Holy Thursday 2008
Peter was probably thinking..."It almost seems like this might be our last Passover. We’ve gathered in a secret place, and it’s not clear why. Our feet are filthy-dusty as we talk, as we’re cutting up and just enjoying being together. It’s been a gloomy week...we needed to celebrate. Suddenly we piped-down...could’ve heard a feather hit the floor".
Not many things can silence a room full of rambunctious fishermen. Jesus takes off His robe and puts on a towel. He fills a basin and begins to wash their feet. Peter was the reluctant first, the others seemed speechless and even became easily incensed, taking their lead from protesting Peter. They’d gathered to celebrate their identity as the free people of God, and the supposed Savior was doing what would have been disgraceful even for a slave! What was Peter’s objection really about? Peter asked Him what He was doing. Jesus told him that he would later understand. But, Peter still says, "No way"! He had spent three years of his life with this man, given up everything to follow. But...if refusing meant refusing Him, clearly he’d missed something, so, he got on board with the Master’s desire.
As the rough hands of the carpenter cradled the rougher feet of this fisherman, Peter was struck with the tenderness of this act. Feet are very basic things, right? They’re just there! But, as Jesus’ fingers moved between toes to wash, Peter was devastated by the intimacy. But...he did begin to understand. On that night in a little room in Jerusalem, just before the mayhem, this is ‘love us to the end’ meant. Jesus was dedicated to them. There were no lengths to which He would not go to love, heal, and set people free. A lowly sacrifice reveals the heart of God.
Foot-washing makes people more uncomfortable than pretty much anything else we do in our church. I remember well when that ritual became part of the liturgy for Holy Thursday. As the young associate pastor, I remember calling 50 or 60 people in order to get twelve people to participate in the washing of feet. For tonight’s service, Deacon Jack called less than a dozen parishioners to surface twelve. The tide has turned. There’s a new understanding of what the Lord was doing. Everything else we do in church is so neat and tidy...baptisms, confirmations, funerals, marriages, ordinations, Eucharist. No other ritual requires us to get quite as vulnerable as foot washing. Foot washing used to make people so uncomfortable that the priest had to make sure those he asked didn’t feel badly for expressing reluctance. Therein lies the rationale for Peter’s objection. I thank those who serve us tonight for their willingness. People have told me in the past how personally moving the gesture is for them.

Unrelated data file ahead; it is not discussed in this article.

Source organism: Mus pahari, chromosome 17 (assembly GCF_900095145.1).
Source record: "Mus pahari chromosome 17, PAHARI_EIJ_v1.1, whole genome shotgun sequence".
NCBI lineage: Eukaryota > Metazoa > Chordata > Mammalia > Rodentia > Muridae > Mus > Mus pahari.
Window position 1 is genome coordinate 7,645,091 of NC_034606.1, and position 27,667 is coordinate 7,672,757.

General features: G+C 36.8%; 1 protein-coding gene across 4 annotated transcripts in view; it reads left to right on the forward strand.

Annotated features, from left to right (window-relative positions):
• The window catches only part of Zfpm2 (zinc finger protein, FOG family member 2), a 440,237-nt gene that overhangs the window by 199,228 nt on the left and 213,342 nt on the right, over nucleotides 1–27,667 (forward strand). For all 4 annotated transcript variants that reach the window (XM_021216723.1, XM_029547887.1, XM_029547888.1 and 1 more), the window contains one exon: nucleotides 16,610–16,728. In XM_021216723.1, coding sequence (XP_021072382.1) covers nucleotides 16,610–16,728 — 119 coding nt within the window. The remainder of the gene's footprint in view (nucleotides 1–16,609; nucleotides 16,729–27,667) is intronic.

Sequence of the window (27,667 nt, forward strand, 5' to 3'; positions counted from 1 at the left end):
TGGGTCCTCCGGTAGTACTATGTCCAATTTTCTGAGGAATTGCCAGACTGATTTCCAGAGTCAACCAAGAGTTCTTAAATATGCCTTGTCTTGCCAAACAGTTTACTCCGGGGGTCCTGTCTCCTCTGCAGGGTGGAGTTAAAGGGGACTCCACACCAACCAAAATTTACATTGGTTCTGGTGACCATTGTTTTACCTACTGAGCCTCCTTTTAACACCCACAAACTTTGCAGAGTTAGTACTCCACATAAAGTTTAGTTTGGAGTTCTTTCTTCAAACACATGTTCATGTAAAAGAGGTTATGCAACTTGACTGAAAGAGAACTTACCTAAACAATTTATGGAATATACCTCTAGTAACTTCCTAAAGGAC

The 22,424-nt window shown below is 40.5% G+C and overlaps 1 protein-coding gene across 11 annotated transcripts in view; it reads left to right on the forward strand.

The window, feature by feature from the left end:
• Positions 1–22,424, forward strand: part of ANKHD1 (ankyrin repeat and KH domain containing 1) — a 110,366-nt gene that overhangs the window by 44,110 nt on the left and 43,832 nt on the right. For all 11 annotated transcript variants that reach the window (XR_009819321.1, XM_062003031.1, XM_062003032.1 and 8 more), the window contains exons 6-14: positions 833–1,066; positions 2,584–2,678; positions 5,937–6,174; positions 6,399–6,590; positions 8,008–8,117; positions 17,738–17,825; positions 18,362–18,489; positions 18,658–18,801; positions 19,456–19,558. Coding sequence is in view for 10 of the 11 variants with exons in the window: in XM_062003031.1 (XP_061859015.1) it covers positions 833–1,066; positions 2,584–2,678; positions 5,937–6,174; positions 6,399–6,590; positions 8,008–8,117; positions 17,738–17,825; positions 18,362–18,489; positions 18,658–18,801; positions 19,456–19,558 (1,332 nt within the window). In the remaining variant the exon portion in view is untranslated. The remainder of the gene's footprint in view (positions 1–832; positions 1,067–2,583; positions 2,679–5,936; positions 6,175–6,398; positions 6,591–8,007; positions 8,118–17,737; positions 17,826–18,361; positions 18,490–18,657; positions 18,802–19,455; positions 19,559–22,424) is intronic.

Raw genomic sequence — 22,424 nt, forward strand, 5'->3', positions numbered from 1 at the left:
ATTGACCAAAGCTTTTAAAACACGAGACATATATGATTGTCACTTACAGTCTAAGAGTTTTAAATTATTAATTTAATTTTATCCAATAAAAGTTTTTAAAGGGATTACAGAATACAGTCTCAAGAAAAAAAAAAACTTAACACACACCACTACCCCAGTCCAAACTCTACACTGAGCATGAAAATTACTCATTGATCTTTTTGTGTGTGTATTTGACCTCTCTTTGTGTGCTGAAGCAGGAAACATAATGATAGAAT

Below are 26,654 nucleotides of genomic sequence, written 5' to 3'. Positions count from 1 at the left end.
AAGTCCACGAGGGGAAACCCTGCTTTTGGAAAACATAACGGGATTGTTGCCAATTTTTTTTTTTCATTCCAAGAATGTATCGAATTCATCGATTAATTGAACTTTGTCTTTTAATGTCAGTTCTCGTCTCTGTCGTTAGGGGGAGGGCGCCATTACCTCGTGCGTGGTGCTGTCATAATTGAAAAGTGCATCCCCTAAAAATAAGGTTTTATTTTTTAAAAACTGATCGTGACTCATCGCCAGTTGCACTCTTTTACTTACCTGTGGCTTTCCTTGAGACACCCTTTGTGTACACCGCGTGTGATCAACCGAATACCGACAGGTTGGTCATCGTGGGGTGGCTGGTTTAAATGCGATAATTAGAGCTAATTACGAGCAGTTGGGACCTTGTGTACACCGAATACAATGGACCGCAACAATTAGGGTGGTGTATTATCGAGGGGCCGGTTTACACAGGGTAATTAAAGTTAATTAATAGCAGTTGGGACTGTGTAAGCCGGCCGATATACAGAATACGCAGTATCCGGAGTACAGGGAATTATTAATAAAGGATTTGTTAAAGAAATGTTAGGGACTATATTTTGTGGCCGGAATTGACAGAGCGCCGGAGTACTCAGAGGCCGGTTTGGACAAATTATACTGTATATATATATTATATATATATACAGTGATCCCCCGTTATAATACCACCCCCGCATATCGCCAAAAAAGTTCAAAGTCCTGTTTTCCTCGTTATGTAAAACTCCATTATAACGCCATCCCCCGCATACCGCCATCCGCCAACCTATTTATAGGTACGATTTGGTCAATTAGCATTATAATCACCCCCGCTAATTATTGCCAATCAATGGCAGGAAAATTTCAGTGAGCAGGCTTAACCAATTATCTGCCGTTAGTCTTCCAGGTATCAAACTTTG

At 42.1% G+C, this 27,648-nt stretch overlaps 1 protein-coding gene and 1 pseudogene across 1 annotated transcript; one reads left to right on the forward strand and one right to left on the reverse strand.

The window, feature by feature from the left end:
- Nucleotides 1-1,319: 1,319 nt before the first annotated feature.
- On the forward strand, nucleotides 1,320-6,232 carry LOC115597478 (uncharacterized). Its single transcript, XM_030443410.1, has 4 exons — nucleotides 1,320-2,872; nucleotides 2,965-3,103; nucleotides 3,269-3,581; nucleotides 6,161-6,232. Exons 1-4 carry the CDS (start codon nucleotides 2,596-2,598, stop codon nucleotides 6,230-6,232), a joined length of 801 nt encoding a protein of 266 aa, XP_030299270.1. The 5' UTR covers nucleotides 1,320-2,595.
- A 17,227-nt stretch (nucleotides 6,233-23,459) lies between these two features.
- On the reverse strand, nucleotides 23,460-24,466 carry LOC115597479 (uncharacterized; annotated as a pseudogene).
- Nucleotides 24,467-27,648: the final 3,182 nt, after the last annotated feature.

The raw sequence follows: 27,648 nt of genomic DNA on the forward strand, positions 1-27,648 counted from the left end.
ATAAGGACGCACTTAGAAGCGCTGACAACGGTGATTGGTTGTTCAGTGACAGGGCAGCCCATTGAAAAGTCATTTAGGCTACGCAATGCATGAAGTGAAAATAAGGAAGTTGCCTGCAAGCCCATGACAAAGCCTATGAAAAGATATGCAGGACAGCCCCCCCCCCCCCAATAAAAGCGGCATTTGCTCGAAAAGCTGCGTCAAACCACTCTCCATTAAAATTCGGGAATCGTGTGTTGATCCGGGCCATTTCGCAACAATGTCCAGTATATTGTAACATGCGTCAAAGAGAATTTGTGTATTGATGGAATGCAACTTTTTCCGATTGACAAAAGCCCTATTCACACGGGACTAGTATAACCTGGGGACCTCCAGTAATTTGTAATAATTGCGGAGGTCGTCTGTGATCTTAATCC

Feet...as a foot washer, I know why people think twice. Some friends of mine came to visit me Palm Sunday weekend. One of them had just had surgery on her foot. She was telling me about the pins, the pain, the slow healing...the mess. She asked me if I wanted to inspect the surgical results. Now, I’ve seen just about anything you can imagine between parish ministry and police work. "No thank you very much", I said.
But, I’m talking about regular reasons familiar to us all, reasons that make us think twice about baring feet to another...that they may feel their feet are not presentable, that they might smell or look ugly, or because we don’t feel comfortable touching another person’s foot. I had a friend once who wrote H I D O N on his toenails to make me break-up...not very nice, not a good understanding of what is going on at that moment, but, a demonstrable example of personal awkwardness.
Let’s face it, feet are not the prettiest things we’ve got on our bodies. Feet are weird-looking, little stubby toes sometimes with not so pretty nails. And, they get dirty and smelly really easily, because they’re so close to the ground. For sure, the feet Jesus washed on this day nearly 2000 years ago weren’t all fresh and rosey from the pedicurist. Those feet had been tromping around the dusty ancient near east for several days in sandals, with none of the benefits of stockings or SKIN-SO-SOFT. To have to wash feet like that is a nasty job. And to let someone wash your nasty feet is too intimate, too self-revealing.